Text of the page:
In magic it’s called “forcing” a card. The magician fans out a shuffled deck and asks an audience volunteer to pull out any card. Invariably, the one picked is a card that the magician has poked forward ever so slightly and has deftly maneuvered so that the volunteer’s fingers alight upon it as they reach out – thereby inducing the volunteer to believe: “That’s the one I’ve chosen.”
Choice in the investment world is also forced to a certain extent – not by trickery, but by the rules and realities that govern investment advisors. It’s an engineered process, directed and purposeful, though it may seem to unfold all on its own.
To begin with, no advisor can offer clients the entire universe of investment products. Advisors must work within the confines of what they’re licensed to sell and the limits of the product shelf authorized by their firms. Moreover, within those boundaries, advisors can recommend only the subset of investments they’ve studied closely enough to comply with the know-your-product rule.
Next, add a pinch of reality. Like everyone else, an advisor’s time is limited and they have to earn a living. So it’s to be expected that their time and attention will skew naturally toward products offering higher, rather than lower, commissions and fees. As the recent Brondesbury report confirms, it’s no big surprise that incentives affect advisor behaviour.
And that’s where investment choice meets the forced card: clients who rely on their advisors really get to choose only from among the things their advisors want them to buy.
It’s important to understand this dynamic when thinking about how investors’ needs should be met. It’s especially important to keep it in mind when “more choice” is presented as the way to fulfill those needs.
More isn’t always better. Behavioural studies note that adding investment options may simply paralyze decision-making. In any event, more is better only if it actually translates into a new and broader range of alternatives that benefit the chooser. But in a world where rules and realities limit investors’ choices – and particularly where those choices get shaped to the contours of advisors’ interests – we need something more than just more choices in order to make things better.
We also need a clearer understanding of the interplay between choice and risk tolerance, especially now that low-risk investments yield zero returns or even net negative ones. In this environment, for many Canadians, investing is like walking the plank – they find themselves having to accept risks of losses they can’t withstand just to avoid incurring the erosion that inflation will surely inflict if they stay true to their risk-averse nature. This is more risk compulsion than risk tolerance. There’s little free will involved.
And it’s no picnic for advisors, either. Without viable low-risk options to offer clients who have little or no loss capacity, advisors themselves face a Hobson’s choice. They can’t rightly say there’s no alternative to risk-taking because there’s always the option of scaling back financial objectives. Clients can be told they’ll have to live more frugally, work longer than they planned, and accept a more meagre retirement. But who wants to deliver this grim message? Who can afford to be that frank, when their competitors can lure away all those clients with the simple assurance: “I can get you to your goal, but you’re going to have to take a bit of risk.”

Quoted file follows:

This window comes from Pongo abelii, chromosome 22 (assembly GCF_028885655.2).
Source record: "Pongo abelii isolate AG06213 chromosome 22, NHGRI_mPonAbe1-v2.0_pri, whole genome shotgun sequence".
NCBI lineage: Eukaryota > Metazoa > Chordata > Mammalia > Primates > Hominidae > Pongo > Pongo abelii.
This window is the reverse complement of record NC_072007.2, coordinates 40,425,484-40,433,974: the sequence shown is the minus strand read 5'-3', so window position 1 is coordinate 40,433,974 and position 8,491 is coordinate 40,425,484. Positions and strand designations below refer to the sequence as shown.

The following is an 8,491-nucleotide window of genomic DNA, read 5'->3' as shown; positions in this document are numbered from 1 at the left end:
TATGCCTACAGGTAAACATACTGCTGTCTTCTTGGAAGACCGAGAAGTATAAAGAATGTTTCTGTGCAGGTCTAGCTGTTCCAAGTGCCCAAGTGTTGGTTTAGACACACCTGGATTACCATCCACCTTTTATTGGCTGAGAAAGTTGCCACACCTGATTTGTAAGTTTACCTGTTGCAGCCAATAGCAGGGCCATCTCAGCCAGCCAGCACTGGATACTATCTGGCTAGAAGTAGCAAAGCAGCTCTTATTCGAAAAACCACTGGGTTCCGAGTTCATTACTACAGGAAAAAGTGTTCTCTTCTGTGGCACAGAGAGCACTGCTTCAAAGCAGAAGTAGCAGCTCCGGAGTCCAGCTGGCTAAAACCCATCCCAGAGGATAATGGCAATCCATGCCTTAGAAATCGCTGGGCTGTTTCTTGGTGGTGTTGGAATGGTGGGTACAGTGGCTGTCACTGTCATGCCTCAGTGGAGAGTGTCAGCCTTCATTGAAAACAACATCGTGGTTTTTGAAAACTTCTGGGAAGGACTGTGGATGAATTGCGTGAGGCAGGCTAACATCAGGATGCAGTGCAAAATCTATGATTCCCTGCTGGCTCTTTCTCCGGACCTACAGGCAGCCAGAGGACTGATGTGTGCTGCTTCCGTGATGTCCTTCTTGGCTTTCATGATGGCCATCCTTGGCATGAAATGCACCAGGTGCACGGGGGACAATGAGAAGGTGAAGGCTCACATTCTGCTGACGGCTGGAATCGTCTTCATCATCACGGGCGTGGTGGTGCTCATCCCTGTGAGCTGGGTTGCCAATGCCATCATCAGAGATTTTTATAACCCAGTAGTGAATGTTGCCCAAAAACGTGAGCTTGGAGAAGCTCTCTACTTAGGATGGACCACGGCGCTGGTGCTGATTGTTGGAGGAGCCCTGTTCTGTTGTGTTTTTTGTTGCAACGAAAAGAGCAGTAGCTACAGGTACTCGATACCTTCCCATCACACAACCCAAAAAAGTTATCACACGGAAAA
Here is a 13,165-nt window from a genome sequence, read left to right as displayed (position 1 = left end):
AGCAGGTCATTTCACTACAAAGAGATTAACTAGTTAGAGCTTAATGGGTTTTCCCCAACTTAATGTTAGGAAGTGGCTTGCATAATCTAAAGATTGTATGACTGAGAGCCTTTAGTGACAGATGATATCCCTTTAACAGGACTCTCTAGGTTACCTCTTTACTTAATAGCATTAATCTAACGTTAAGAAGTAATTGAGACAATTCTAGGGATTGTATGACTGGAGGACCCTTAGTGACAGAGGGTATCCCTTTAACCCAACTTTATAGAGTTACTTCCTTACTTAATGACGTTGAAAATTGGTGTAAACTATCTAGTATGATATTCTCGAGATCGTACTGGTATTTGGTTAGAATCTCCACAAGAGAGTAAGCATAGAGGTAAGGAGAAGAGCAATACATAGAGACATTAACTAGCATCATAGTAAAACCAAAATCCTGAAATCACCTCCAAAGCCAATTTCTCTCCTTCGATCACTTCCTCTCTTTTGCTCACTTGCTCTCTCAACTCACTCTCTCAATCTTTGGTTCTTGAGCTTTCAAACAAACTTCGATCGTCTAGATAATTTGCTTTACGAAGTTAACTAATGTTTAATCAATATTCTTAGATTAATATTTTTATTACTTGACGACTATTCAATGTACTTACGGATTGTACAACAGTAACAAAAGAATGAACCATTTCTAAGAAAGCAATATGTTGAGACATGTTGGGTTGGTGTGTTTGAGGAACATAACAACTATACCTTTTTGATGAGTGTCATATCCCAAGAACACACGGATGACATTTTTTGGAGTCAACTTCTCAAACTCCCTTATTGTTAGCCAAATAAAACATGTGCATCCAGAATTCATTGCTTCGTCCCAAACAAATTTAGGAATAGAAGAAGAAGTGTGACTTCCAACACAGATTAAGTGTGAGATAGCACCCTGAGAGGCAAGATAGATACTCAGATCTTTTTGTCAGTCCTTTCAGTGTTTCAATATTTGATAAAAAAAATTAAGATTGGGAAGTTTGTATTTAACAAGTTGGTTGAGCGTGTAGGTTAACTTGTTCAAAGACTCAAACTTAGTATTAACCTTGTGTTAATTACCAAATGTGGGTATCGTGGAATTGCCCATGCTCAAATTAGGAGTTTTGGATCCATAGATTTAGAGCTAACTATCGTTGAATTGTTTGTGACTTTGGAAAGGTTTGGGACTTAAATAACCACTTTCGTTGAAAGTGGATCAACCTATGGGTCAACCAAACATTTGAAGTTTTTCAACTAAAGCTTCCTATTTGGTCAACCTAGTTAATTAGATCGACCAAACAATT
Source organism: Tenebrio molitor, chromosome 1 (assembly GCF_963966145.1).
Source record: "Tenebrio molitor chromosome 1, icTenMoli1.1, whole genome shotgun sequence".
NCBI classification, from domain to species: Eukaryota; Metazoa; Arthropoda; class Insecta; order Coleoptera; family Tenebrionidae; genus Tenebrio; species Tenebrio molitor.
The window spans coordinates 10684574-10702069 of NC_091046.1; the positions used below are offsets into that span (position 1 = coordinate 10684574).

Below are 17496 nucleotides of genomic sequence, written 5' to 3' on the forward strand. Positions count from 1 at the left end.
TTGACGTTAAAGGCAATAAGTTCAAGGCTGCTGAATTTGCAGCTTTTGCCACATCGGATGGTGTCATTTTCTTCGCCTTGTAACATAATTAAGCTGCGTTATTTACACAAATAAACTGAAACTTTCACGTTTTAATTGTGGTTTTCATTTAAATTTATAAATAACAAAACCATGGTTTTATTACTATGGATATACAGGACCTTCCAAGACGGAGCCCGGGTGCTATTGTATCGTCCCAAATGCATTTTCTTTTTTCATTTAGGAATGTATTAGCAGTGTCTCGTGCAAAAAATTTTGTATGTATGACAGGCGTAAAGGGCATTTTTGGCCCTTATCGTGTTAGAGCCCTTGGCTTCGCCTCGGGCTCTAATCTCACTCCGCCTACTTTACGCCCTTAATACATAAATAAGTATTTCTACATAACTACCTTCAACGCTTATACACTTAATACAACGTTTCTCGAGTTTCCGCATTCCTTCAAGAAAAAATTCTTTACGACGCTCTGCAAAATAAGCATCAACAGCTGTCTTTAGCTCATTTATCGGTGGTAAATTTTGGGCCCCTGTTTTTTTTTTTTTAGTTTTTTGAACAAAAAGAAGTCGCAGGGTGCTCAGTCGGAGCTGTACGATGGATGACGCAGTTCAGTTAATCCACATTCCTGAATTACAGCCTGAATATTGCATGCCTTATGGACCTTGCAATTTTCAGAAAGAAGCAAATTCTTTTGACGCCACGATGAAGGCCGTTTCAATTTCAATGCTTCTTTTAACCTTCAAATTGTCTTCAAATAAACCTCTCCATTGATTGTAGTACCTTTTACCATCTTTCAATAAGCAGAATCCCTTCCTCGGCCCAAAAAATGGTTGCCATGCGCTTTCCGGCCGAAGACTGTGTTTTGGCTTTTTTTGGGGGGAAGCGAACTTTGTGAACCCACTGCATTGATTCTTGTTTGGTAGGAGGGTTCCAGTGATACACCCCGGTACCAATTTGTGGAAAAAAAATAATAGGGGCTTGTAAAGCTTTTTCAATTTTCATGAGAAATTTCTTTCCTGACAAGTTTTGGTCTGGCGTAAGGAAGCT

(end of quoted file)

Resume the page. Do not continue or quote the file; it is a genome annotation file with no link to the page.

So, what’s the answer? How do we ensure that investors get to make better choices, without penalizing good advisors? How do we fix the investment choice process?
For starters, we’ve got to recognize that the process goes awry because factors other than what’s best for the client are allowed to govern choice.
For example, we regulate advisors based on what they sell (specific investment products) rather than on what they do (provide investment advice). This compartmentalizes advisors and tends to funnel the advice they give along product-specific lines – regardless of whether that serves, or in fact harms, investors’ interests.
We also allow an advisor’s range of product offerings to be determined without any requirement that it meet a spectrum of client needs while, at the same time, we impose no obligation on advisors to ensure those needs get met through appropriate referrals of clients elsewhere. As a result, we tolerate a here’s-what-I-can-offer-you approach instead of insisting on a more professional ethic of let’s-get-you-exactly-what-you-need.
And by failing to adopt client best interests as the standard for all advice, and correspondingly failing to insist that all practitioners advise with full candour, we make it harder for good advisors to do the right thing in a competitive environment. This, too, limits choice, since it effectively deprives investors of critical input about unpleasant but important alternatives.
The thing is, we ourselves have a choice in all this. We can keep letting these limitations and their consequences arise, as they do now, by default. Or we can choose to re-engineer the process, using the best interests standard as an organizing principle, and thereby make the process one that better serves the needs of everyone involved.